2 June 2020
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In Good Company

Peter Switzer
23 June 2017

One of the oldest cliches we all grew up with was “you’re judged by the company you keep”. I’d like to tweak this ‘oldie but goodie’ piece of advice to “you’re ultimately defined by the company you keep!”

And so a fantastic life strategy would be to evaluate who you currently hang out with and then ask: “Can I lift the standard of my friends/network?”

I know this is pretty brutal stuff and a lot of your network might be your family and you’re kind of stuck with them, but there’s no harm in collecting some new and improved colleagues that could lift the overall standard of the gang you hang out with.

To be honest, I know of people who have headed overseas to live on the basis that they just knew they had to get out of their comfort zone. It was US business thinker, Robert Allen, who wrote: “Everything you want in life is just outside your comfort zone”. This little one liner should be the inspirational insight you tell yourself every day. And make sure you share it with the loved ones you want to see lift themselves economically, educationally and socially.

All this has been coming back to me as my wife Maureen and I traverse the north of Italy and drive on the roads with the thrill-seeking Italians! These car-loving (and possibly life-indifferent) Italian motorists have really taken us out of our comfort zone!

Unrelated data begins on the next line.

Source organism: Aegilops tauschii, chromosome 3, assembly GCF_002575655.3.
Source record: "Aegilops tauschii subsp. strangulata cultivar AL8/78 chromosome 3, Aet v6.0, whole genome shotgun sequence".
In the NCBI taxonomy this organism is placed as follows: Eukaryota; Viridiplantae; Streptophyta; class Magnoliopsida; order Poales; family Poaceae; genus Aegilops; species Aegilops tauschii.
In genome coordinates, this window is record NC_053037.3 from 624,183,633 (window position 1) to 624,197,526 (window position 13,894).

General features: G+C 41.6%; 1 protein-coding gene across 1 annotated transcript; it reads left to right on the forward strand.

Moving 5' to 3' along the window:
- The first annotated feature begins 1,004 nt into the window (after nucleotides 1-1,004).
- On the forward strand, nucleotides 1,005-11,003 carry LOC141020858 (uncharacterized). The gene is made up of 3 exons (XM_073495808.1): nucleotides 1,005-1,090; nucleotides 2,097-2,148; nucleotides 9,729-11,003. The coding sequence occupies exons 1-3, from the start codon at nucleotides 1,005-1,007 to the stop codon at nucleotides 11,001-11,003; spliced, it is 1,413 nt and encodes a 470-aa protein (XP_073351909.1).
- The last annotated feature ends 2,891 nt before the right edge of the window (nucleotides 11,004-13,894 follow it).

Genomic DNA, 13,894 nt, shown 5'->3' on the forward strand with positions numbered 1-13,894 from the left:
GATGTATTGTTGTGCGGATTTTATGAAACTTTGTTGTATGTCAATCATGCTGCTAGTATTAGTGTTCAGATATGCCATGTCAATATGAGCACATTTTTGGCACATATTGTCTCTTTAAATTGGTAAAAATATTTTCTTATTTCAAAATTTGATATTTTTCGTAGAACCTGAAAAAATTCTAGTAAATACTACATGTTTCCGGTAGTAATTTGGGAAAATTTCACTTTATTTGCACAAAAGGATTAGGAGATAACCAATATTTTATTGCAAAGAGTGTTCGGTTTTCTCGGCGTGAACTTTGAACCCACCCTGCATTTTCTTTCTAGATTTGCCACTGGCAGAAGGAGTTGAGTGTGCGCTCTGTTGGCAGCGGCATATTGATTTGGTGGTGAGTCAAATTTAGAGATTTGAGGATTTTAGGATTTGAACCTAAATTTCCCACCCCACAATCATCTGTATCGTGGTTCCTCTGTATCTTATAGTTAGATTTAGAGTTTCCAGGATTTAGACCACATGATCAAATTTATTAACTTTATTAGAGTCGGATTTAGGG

That said, if we hadn’t taken the car option, which has brought with it some challenges to our psychological feelings of comfort and longevity, we would never have discovered the beautiful and ancient towns of Tuscany.

We might not have lounged for a week at Villa Fontelunga, where I kicked along my money book, which I’d put on hold because of the multiple distractions of residing in Australia with a business to run, a fund to manage, a radio show to do four days a week before completing my day with my Sky News Business program.

Source: Fontelunga.com.au

The comfort zone of a very busy life was swapped for the discomfort of driving in Italy, then relaxing and getting in the zone to write my book.

On Thursday, we went to the Maserati headquarters in Modena, an enchanting city famous for cars such as the Ferrari. It’s also in the region known for its wonderful produce.

The Maserati team arranged for us to go to the cheese factory of Hombre, one of the world’s most famous parmesan cheese makers. Ensconced on the property is the biggest collection of Maserati’s in the world!

The cheese business and the car collection, housed in what’s called the Panini Motor Museum, was created by Umberto Panini. His story is a classic case of someone who succeeded because he took on my favourite trifecta of actions.

He thought outside the square. He got outside his comfort zone. And he took the road less travelled and it made all the difference.